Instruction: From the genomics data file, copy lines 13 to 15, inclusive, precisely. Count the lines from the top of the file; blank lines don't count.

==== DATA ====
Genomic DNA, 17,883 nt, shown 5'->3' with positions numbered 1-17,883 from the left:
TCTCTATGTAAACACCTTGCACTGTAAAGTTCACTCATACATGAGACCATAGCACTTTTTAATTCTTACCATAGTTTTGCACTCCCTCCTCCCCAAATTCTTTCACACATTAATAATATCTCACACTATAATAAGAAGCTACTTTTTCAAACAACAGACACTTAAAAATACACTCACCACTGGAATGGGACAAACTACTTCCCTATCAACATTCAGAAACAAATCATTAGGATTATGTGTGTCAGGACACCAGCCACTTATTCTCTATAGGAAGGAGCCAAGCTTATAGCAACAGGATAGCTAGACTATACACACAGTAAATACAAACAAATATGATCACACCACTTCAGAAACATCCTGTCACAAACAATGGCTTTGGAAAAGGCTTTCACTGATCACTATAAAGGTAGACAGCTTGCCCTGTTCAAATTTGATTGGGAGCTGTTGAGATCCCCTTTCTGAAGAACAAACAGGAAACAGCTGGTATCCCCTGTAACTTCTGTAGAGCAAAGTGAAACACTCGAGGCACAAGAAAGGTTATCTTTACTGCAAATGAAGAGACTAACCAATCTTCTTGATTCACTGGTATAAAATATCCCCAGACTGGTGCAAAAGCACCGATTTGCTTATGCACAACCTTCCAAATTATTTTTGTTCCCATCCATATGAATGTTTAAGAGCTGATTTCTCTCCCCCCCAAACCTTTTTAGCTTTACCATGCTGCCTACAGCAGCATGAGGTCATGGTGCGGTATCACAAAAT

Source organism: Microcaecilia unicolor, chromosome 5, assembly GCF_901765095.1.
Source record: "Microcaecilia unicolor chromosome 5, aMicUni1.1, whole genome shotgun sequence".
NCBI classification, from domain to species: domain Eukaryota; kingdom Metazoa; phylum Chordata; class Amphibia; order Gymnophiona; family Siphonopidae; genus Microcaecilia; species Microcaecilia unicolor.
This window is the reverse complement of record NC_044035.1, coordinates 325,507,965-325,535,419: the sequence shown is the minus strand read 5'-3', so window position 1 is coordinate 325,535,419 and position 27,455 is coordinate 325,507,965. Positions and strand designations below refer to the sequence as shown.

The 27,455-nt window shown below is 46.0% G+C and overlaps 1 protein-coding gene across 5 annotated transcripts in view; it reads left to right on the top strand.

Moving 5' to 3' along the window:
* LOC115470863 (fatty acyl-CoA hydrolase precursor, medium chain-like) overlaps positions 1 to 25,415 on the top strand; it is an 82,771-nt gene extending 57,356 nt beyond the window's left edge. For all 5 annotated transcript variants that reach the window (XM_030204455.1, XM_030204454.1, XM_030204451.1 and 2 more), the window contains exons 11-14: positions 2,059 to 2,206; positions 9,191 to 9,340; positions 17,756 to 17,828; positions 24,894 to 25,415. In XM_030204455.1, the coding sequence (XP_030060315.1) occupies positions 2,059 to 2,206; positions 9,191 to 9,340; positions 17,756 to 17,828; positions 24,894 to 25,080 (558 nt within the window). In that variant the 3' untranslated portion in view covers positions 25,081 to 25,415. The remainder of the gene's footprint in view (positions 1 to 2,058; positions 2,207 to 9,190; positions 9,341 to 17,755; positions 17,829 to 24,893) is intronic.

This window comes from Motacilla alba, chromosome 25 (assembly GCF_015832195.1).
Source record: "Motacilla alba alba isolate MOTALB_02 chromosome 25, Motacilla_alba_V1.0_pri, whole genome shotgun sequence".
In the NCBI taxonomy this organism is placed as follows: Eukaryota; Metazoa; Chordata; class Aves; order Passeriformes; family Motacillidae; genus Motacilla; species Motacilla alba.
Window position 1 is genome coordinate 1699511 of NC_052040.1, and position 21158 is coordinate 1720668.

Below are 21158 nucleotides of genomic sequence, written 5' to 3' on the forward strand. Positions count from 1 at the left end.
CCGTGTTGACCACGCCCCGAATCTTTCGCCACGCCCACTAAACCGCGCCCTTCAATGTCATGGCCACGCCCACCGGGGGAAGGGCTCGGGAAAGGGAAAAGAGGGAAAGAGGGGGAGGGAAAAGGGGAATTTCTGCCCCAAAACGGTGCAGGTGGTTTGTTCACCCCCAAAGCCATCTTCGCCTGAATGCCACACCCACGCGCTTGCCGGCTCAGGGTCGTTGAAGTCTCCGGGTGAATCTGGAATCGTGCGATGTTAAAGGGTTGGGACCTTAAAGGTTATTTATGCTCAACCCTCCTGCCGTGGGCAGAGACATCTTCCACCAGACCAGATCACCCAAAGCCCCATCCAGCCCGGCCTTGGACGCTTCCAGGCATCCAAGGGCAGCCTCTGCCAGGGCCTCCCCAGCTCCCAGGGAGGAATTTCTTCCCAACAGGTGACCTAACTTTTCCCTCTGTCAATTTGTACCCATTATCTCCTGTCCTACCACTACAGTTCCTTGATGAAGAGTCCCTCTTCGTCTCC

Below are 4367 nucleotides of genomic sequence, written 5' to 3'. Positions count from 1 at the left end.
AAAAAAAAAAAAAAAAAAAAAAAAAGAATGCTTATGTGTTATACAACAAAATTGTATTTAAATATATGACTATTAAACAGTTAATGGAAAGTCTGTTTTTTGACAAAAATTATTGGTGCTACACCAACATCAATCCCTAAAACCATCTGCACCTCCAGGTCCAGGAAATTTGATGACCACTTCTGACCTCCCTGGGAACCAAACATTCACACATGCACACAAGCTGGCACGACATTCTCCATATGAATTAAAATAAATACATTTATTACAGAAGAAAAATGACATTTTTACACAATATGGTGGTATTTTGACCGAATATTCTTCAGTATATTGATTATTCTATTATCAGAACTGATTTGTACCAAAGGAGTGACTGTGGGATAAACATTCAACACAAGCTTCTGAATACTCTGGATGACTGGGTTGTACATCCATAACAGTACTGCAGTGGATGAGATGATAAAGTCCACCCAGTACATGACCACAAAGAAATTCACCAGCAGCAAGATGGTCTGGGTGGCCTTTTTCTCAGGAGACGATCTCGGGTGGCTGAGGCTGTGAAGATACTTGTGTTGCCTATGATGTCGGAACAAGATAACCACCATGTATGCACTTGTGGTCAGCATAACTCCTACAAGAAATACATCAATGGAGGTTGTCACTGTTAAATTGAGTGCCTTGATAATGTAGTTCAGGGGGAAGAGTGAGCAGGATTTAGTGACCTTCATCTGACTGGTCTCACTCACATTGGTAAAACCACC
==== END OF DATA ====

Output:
Window position 1 is genome coordinate 1699511 of NC_052040.1, and position 21158 is coordinate 1720668.

Below are 21158 nucleotides of genomic sequence, written 5' to 3' on the forward strand. Positions count from 1 at the left end.
CCGTGTTGACCACGCCCCGAATCTTTCGCCACGCCCACTAAACCGCGCCCTTCAATGTCATGGCCACGCCCACCGGGGGAAGGGCTCGGGAAAGGGAAAAGAGGGAAAGAGGGGGAGGGAAAAGGGGAATTTCTGCCCCAAAACGGTGCAGGTGGTTTGTTCACCCCCAAAGCCATCTTCGCCTGAATGCCACACCCACGCGCTTGCCGGCTCAGGGTCGTTGAAGTCTCCGGGTGAATCTGGAATCGTGCGATGTTAAAGGGTTGGGACCTTAAAGGTTATTTATGCTCAACCCTCCTGCCGTGGGCAGAGACATCTTCCACCAGACCAGATCACCCAAAGCCCCATCCAGCCCGGCCTTGGACGCTTCCAGGCATCCAAGGGCAGCCTCTGCCAGGGCCTCCCCAGCTCCCAGGGAGGAATTTCTTCCCAACAGGTGACCTAACTTTTCCCTCTGTCAATTTGTACCCATTATCTCCTGTCCTACCACTACAGTTCCTTGATGAAGAGTCCCTCTTCGTCTCC